Let $X$ be a connected subset of a metric space $M$. Show that $X^0$ (the interior of $X$) is not necessarily connected.
So the example I'm thinking of is $X$ being two closed discs, tangent at a point. The interior is clearly not connected, since there exist two disjoint, non-empty open sets whose union is the interior (the two sets are exactly the two discs.)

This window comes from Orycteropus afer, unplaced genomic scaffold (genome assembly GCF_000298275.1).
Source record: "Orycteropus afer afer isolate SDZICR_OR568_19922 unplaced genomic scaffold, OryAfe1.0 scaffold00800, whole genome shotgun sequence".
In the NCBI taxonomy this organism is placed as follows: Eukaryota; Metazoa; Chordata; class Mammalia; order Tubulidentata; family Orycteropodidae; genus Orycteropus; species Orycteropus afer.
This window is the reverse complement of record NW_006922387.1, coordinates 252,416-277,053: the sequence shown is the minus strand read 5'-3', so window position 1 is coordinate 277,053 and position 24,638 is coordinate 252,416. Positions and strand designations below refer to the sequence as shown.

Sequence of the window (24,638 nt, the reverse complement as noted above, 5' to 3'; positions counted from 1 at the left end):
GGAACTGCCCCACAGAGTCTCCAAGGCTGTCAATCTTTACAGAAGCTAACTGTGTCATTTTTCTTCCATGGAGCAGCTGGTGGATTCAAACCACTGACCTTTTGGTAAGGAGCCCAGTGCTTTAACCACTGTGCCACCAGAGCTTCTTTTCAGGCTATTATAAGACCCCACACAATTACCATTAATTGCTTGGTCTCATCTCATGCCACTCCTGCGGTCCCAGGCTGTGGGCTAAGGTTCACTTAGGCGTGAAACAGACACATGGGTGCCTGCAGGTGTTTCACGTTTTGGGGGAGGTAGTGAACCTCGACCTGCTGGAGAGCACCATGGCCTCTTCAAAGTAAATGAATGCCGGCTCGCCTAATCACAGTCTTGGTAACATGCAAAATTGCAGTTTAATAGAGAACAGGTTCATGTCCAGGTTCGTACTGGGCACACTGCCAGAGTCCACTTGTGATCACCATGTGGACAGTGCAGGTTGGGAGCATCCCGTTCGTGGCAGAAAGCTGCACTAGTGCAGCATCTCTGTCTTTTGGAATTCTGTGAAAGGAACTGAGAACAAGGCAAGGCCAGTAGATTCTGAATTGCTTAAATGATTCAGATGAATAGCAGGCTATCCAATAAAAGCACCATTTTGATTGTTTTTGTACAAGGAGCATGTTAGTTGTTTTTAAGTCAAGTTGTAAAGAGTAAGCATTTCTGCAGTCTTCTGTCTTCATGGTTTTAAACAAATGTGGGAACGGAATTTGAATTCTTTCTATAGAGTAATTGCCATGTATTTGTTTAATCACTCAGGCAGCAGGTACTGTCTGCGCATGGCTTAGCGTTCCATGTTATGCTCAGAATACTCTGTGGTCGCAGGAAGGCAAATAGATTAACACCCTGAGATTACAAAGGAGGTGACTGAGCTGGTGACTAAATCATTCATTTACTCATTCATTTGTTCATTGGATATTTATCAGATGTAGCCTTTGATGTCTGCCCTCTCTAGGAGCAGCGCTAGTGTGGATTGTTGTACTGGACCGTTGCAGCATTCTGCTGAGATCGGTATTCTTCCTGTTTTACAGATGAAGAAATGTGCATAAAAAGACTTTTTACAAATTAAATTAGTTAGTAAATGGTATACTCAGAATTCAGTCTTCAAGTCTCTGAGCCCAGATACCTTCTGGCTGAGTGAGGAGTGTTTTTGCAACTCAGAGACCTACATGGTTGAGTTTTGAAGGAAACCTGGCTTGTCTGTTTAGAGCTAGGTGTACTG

But I don't know how I can prove that $X$ is connected. Using the definition of connectedness, I must prove either
(i) The only subsets of $X$ which are both open and closed are $\emptyset$ and $X$
(ii) If $A,B$ are disjoint open subsets of $X$ whose union is $X$, one of them contains $X$.